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Primal Religions and Christianity
June 20, 2007

A pair of lectures by world-renowned scholars next month at Calvin College will address what Calvin's Joel Carpenter calls a sleeper topic in the study of the history of Christianity.

BediakoFirst Kwame Bediako (right) of the Akrofi-Chistaller Institute for Theology, Mission and Culture in Akropong, Ghana will speak on Thursday, July 19 at 7:30 pm in the Meeter Center Lecture Hall and then on Wednesday, July 25, also at 7:30 pm in the Meeter Center Lecture Hall, Gillian M. Bediako will speak.

Both talks will be on the importance of primal religions as the substructure of Christianity.

Both talks will be on the importance of primal religions as the substructure of Christianity.

Or, as Carpenter says: "Primal worldviews have been dismissed as primitive or as mere superstition in the West. Yet the primal outlook has been shown to have affinity with the biblical worldview and this is a major reason for the massive accession to Christian faith among peoples of a primal faiths."

The Bediakos will be at Calvin most of July as they head up a month-long gathering of scholars and theologians studying primal religions. The seminar is sponsored by the Nagel Institute for the Study of World Christianity at Calvin, which Carpenter serves as director.

The 15 participants represent a wide range of theological traditions and countries. They will convene at Calvin from Ghana, the Philippines, Nigeria, Taiwan, Peru, South Africa, India, Bolivia, Scotland and the U.S. And for a month they will discuss and debate the Christian history of peoples whose cultures have been shaped by primal religions and the issues currently arising in church life among these peoples.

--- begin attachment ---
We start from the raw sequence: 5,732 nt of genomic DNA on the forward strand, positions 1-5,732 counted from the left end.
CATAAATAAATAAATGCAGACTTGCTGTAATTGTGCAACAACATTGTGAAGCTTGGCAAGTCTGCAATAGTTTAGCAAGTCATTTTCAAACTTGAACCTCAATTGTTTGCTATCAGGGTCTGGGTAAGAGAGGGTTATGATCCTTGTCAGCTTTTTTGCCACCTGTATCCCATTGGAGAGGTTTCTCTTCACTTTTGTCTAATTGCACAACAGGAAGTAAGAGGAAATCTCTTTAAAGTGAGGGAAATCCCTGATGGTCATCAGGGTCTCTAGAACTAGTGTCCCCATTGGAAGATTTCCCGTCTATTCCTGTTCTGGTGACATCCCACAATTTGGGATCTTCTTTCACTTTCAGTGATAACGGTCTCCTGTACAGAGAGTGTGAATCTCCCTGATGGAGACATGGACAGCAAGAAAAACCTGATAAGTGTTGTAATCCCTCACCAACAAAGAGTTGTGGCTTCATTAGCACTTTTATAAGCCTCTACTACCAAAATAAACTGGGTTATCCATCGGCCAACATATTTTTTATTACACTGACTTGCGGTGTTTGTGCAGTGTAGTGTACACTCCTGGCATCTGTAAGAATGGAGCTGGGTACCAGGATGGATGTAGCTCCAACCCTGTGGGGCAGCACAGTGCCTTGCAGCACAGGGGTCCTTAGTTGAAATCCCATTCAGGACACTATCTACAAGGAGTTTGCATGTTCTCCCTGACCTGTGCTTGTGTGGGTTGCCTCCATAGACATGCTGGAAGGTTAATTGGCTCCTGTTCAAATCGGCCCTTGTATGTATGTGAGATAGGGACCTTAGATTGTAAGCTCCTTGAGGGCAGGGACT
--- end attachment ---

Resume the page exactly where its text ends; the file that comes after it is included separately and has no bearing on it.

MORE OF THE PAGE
Carpenter says the new research on primal religions and Christianity has the capacity to turn classic 19th century missionary theory on its head.

"The old idea," he says, "was to go to the nation's leaders and convert them first. It's how much of northern Europe was converted. But it was always rough going in Asia, where people who held to the region's 'high religions' largely decided against Christian conversion.

" Where did the people enthusiastically receive the Christian gospel? At the ethnic margins of the 'great' civilizations. Today's missionaries need to have that idea as part of their toolkit. It means instead of saying these primal beliefs are all superstition or all demonic they need to recognize the religious faith and worldview there and pick up on what it has in common with the biblical story."

It's an important shift says Carpenter for a world in which the growth of Christianity is not in the west.

"During all periods of Christian history," he says, "the majority of those peoples who have embraced the Christian faith were previously adherents of religious traditions that are now called primal. We see this in Africa certainly, but also in China, Korea, India, Latin America. Christianity has experienced a seismic shift in its place among the people and religions of the world and this historic shift in the geographic and cultural location of Christianity has enormous implications."

Carpenter notes that only 40% of the world's Christians now live in the North Atlantic quadrant, and the faith is declining numerically in that region. About 60% of the world's Christians reside elsewhere, in Africa, Asia, Latin America, and the Pacific.

He believes that the quality of 21st century Christianity as a whole will depend on the quality of its interaction with the cultures of Africa, Asia and Latin America, noting too that primal worldviews are not dying out but indeed persist among Christians even while they participate in the activities of modernity.

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